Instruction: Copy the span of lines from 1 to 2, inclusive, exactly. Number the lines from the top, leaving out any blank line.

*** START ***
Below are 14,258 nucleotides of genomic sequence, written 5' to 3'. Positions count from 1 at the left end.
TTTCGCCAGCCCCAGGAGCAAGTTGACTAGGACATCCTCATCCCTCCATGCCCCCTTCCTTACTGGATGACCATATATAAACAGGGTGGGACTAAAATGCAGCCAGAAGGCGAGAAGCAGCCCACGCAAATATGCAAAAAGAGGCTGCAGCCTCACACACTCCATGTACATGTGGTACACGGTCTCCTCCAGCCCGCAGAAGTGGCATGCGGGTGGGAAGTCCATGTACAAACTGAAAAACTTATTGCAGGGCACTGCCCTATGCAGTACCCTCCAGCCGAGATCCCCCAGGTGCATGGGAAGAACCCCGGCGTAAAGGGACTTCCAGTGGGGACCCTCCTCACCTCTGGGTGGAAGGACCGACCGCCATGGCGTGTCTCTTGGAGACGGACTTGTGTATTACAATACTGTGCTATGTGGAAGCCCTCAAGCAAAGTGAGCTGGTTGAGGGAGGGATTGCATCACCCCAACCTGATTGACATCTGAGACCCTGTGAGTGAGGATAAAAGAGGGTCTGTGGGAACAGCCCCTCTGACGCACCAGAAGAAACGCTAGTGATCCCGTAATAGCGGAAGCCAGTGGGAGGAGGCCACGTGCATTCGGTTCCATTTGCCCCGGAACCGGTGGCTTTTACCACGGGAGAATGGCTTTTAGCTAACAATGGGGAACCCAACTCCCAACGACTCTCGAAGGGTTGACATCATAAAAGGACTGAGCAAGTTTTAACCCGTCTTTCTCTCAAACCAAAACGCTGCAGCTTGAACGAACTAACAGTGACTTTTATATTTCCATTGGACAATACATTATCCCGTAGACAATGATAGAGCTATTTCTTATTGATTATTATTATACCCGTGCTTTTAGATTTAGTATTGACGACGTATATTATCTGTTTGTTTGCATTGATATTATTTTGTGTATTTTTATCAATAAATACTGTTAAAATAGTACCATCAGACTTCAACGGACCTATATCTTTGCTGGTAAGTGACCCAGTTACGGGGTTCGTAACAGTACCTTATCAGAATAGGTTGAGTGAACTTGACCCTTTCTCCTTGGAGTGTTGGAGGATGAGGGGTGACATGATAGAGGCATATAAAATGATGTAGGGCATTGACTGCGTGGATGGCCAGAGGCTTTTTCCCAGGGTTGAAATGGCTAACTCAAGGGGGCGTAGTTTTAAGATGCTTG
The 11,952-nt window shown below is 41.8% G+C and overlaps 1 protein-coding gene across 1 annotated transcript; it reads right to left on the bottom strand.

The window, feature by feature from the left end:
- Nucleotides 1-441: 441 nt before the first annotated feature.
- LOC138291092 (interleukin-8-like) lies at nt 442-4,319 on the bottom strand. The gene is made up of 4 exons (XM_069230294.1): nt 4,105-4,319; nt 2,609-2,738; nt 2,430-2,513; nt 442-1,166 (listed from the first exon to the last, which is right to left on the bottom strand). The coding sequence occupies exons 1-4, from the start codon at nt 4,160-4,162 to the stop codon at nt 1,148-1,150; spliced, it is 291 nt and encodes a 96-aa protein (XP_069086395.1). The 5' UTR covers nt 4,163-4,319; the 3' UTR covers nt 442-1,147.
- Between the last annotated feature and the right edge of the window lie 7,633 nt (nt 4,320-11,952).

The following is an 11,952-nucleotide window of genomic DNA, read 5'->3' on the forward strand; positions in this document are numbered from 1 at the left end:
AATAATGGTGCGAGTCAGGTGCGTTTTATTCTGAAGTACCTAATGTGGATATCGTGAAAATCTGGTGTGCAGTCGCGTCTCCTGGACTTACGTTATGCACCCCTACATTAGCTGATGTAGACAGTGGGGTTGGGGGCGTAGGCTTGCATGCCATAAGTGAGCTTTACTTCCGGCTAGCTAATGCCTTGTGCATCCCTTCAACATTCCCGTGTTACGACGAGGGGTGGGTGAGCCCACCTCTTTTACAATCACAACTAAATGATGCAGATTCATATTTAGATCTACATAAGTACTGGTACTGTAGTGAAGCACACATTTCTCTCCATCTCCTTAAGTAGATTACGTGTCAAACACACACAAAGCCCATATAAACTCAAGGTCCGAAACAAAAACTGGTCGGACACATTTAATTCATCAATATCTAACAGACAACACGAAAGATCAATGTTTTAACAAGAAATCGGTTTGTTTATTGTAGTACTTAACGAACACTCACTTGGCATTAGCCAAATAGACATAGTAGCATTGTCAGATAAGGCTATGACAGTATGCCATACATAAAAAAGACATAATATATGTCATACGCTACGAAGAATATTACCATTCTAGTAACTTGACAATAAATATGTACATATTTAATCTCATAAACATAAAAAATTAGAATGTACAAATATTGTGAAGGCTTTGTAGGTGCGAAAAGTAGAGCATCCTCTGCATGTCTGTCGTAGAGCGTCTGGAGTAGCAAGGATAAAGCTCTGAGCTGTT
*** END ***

Below are 14,258 nucleotides of genomic sequence, written 5' to 3'. Positions count from 1 at the left end.
TTTCGCCAGCCCCAGGAGCAAGTTGACTAGGACATCCTCATCCCTCCATGCCCCCTTCCTTACTGGATGACCATATATAAACAGGGTGGGACTAAAATGCAGCCAGAAGGCGAGAAGCAGCCCACGCAAATATGCAAAAAGAGGCTGCAGCCTCACACACTCCATGTACATGTGGTACACGGTCTCCTCCAGCCCGCAGAAGTGGCATGCGGGTGGGAAGTCCATGTACAAACTGAAAAACTTATTGCAGGGCACTGCCCTATGCAGTACCCTCCAGCCGAGATCCCCCAGGTGCATGGGAAGAACCCCGGCGTAAAGGGACTTCCAGTGGGGACCCTCCTCACCTCTGGGTGGAAGGACCGACCGCCATGGCGTGTCTCTTGGAGACGGACTTGTGTATTACAATACTGTGCTATGTGGAAGCCCTCAAGCAAAGTGAGCTGGTTGAGGGAGGGATTGCATCACCCCAACCTGATTGACATCTGAGACCCTGTGAGTGAGGATAAAAGAGGGTCTGTGGGAACAGCCCCTCTGACGCACCAGAAGAAACGCTAGTGATCCCGTAATAGCGGAAGCCAGTGGGAGGAGGCCACGTGCATTCGGTTCCATTTGCCCCGGAACCGGTGGCTTTTACCACGGGAGAATGGCTTTTAGCTAACAATGGGGAACCCAACTCCCAACGACTCTCGAAGGGTTGACATCATAAAAGGACTGAGCAAGTTTTAACCCGTCTTTCTCTCAAACCAAAACGCTGCAGCTTGAACGAACTAACAGTGACTTTTATATTTCCATTGGACAATACATTATCCCGTAGACAATGATAGAGCTATTTCTTATTGATTATTATTATACCCGTGCTTTTAGATTTAGTATTGACGACGTATATTATCTGTTTGTTTGCATTGATATTATTTTGTGTATTTTTATCAATAAATACTGTTAAAATAGTACCATCAGACTTCAACGGACCTATATCTTTGCTGGTAAGTGACCCAGTTACGGGGTTCGTAACAGTACCTTATCAGAATAGGTTGAGTGAACTTGACCCTTTCTCCTTGGAGTGTTGGAGGATGAGGGGTGACATGATAGAGGCATATAAAATGATGTAGGGCATTGACTGCGTGGATGGCCAGAGGCTTTTTCCCAGGGTTGAAATGGCTAACTCAAGGGGGCGTAGTTTTAAGATGCTTG